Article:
He was born and raised in Peru, speaks four languages, and has studied and travelled in the U.S., the U.K., Italy, and Spain. But it was the work of a Canadian literary icon that inspired Angello Alcázar to move to Canada.
“It’s true! I was mesmerized by the books of Alice Munro,” says Alcázar. As a teenager, he read Too Much Happiness and other short story collections by the Nobel Prize-winning author — and decided to move to London, Ontario, to begin his postsecondary education. “So, my relationship with Canada began with literature.”
After visiting friends in Montreal, Alcázar discovered McGill. He enrolled in the Department of Languages, Literatures, and Cultures, and received his BA in 2020, graduating with joint honours in Sociology and Hispanic Studies, and double minors in Italian Studies and European Literature and Culture. In 2022, he completed Advanced Literary Studies from the Universitat de Barcelona.
This fall, Alcázar is heading to the University of Cambridge as a PhD candidate in its Faculty of Modern and Medieval Languages and Linguistics. He’s one of 77 scholars chosen this year for the prestigious Gates Cambridge Scholarship program.
Intersection of literature and sociology
Established in 2000 by a donation of US$210M from the Bill and Melinda Gates Foundation, the program provides full-cost scholarships to outstanding applicants from countries outside the U.K. Selected for their intellectual ability, leadership potential and commitment to improving the lives of others, recipients pursue a postgraduate degree in any subject available at the University of Cambridge.
“All my work has been at the intersection of literature and sociology,” says Alcázar, who is a journalist, researcher, and academic advisor. His writing with the McGill International Review focused on social justice, cultural phenomena, race, and gender.
For his PhD project at Cambridge, he will analyze the diaries of male authors of South America. He plans to explore “how masculinity is constructed and how men are taught to regulate their emotions.” He notes that the diary is a platform in which emotions can be freely expressed in ways not generally permitted for men in the public sphere. “It’s political in a way,” says Alcázar. “Why are we emasculated if we behave in a way that deviates from the macho man who doesn’t show his feelings? That has really reverberated with me through the years.”
Back to his beginnings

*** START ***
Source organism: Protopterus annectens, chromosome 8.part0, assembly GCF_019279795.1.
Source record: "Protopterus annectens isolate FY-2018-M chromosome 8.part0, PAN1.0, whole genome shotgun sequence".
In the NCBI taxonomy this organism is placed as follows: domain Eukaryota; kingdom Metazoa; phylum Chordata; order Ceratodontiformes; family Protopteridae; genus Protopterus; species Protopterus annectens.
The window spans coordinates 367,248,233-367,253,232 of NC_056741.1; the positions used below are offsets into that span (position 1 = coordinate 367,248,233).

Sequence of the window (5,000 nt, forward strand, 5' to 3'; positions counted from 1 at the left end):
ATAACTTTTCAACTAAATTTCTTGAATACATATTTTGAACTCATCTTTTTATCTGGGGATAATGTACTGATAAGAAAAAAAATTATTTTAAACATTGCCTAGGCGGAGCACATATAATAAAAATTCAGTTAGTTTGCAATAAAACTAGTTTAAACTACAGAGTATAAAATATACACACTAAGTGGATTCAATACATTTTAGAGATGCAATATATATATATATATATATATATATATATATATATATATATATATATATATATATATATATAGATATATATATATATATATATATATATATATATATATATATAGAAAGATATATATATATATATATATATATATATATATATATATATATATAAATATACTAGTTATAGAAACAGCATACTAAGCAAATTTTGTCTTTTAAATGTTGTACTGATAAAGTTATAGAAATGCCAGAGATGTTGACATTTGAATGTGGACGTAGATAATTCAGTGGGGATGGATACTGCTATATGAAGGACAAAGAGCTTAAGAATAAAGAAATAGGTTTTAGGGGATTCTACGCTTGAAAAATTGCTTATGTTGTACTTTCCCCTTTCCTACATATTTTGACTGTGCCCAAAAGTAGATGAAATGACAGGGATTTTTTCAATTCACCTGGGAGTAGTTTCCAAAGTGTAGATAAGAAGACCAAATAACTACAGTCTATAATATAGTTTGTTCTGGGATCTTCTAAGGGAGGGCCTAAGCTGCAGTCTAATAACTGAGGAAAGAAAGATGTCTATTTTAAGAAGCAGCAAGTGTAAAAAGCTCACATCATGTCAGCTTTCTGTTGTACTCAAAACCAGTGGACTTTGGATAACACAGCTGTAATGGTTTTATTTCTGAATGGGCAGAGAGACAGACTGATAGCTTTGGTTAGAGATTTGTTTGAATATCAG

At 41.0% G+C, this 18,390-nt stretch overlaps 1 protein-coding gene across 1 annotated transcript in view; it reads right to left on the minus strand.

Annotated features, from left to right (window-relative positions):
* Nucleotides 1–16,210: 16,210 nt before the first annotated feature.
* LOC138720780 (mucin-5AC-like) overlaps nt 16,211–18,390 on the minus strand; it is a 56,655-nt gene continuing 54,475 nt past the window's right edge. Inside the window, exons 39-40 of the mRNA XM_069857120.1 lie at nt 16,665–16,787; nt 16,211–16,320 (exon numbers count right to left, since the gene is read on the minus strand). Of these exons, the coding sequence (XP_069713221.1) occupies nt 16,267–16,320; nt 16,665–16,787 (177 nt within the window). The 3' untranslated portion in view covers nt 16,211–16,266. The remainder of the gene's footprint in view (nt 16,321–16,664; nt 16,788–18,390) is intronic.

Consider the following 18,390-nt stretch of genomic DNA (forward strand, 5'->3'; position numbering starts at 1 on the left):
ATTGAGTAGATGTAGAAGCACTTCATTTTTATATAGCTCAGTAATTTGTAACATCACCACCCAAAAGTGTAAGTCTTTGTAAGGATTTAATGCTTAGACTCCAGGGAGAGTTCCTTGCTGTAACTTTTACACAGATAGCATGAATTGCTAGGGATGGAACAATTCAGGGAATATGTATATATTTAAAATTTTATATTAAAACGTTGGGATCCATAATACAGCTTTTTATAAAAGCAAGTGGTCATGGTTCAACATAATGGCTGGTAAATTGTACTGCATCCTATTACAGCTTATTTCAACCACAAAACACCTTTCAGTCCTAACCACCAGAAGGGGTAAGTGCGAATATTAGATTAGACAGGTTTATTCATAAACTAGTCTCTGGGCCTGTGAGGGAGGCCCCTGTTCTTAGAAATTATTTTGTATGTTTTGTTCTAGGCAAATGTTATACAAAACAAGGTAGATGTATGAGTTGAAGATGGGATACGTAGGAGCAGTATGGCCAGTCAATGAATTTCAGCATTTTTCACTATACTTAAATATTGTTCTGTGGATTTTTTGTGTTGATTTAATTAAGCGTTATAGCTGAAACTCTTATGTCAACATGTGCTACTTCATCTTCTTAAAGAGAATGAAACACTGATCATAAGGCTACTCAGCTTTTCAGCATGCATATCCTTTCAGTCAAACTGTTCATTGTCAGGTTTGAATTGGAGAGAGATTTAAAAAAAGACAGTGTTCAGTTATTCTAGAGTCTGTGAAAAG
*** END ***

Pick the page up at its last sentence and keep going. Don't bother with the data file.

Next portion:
While he’s a self-described Anglophile, Alcázar credits McGill with helping him reconnect to his Latin American roots. He originally enrolled in English, but soon switched to Hispanic Studies and Sociology. “It was only by living very far away from home that I could rekindle my interest in my roots and my language, which I adore,” he says. His research has explored dictatorship novels, autobiographical writing, and the role of emotions in fiction.
As a joint honours student at McGill, Alcázar wrote two theses — one for the Department of Sociology, supervised by John A. Hall, Emeritus James McGill Professor, known for his work The Sociology of Literature, and another thesis for Hispanic Studies, supervised by Professor José Jouve-Martin, whose research revolves around the intersection between history and literature.
Alcázar is grateful for the mentorship of both supervisors. “This is not my accomplishment,” he says of his Gates Cambridge Scholarship. “It’s the work of many people who have been there for me, laying the foundations for my current project.”
Fond McGill memories
While at McGill, he worked as a research assistant at the Department of Languages, Literatures and Cultures, served as Vice-President of the Caribbean & Latin American Studies & Hispanic Studies Student Association (CLASHSA), and worked as Staff Editor of the McGill International Review. In winter 2019, he received a Schull Yang International Experience Award from McGill to study at Complutense University of Madrid in Spain.
Alcázar enjoyed McGill’s international vibe. “At McGill, I had professors from India, Iran, and Latin America. The diversity of Canadian culture appealed to me from the very beginning.” He’s also quick to credit two physical spaces: McLennan Library and the Osler Library. “These are iconic places where I spent countless hours, researching, reading, and writing. I will always remember my time there.”
He plans to continue his journalism work, highlighting the stories of ordinary people. He also plans to continue producing research directed towards improving society “because there’s clearly a lot of room for improvement in this world!”
His long-term career aspirations? “I would like to become a public humanist,” says Alcázar. “I care about people’s stories — people who seem to be discarded from the important narratives in the media. Ultimately, it is those people who make a difference in the world.”
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